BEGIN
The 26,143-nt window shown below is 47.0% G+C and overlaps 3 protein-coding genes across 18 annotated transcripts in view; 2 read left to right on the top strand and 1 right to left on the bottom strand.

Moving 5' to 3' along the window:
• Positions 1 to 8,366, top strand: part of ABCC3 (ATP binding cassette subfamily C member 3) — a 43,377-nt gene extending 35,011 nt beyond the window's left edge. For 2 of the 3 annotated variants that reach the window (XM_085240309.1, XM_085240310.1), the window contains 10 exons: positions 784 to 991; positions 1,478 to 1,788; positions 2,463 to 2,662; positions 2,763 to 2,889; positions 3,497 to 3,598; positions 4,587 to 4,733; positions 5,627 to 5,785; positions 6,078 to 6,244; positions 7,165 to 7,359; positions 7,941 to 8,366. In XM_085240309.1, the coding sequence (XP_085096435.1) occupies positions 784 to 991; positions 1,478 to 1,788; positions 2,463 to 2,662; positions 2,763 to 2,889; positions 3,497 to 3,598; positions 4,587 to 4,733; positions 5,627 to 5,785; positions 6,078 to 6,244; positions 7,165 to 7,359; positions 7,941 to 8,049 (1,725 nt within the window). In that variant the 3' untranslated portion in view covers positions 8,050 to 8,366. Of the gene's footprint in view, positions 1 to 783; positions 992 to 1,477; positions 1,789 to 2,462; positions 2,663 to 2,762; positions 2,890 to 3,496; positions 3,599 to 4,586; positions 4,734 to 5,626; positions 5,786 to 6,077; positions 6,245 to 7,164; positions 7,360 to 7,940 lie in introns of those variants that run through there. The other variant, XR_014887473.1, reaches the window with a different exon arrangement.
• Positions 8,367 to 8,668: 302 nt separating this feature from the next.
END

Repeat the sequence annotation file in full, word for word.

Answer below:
The 26,143-nt window shown below is 47.0% G+C and overlaps 3 protein-coding genes across 18 annotated transcripts in view; 2 read left to right on the top strand and 1 right to left on the bottom strand.

Moving 5' to 3' along the window:
• Positions 1 to 8,366, top strand: part of ABCC3 (ATP binding cassette subfamily C member 3) — a 43,377-nt gene extending 35,011 nt beyond the window's left edge. For 2 of the 3 annotated variants that reach the window (XM_085240309.1, XM_085240310.1), the window contains 10 exons: positions 784 to 991; positions 1,478 to 1,788; positions 2,463 to 2,662; positions 2,763 to 2,889; positions 3,497 to 3,598; positions 4,587 to 4,733; positions 5,627 to 5,785; positions 6,078 to 6,244; positions 7,165 to 7,359; positions 7,941 to 8,366. In XM_085240309.1, the coding sequence (XP_085096435.1) occupies positions 784 to 991; positions 1,478 to 1,788; positions 2,463 to 2,662; positions 2,763 to 2,889; positions 3,497 to 3,598; positions 4,587 to 4,733; positions 5,627 to 5,785; positions 6,078 to 6,244; positions 7,165 to 7,359; positions 7,941 to 8,049 (1,725 nt within the window). In that variant the 3' untranslated portion in view covers positions 8,050 to 8,366. Of the gene's footprint in view, positions 1 to 783; positions 992 to 1,477; positions 1,789 to 2,462; positions 2,663 to 2,762; positions 2,890 to 3,496; positions 3,599 to 4,586; positions 4,734 to 5,626; positions 5,786 to 6,077; positions 6,245 to 7,164; positions 7,360 to 7,940 lie in introns of those variants that run through there. The other variant, XR_014887473.1, reaches the window with a different exon arrangement.
• Positions 8,367 to 8,668: 302 nt separating this feature from the next.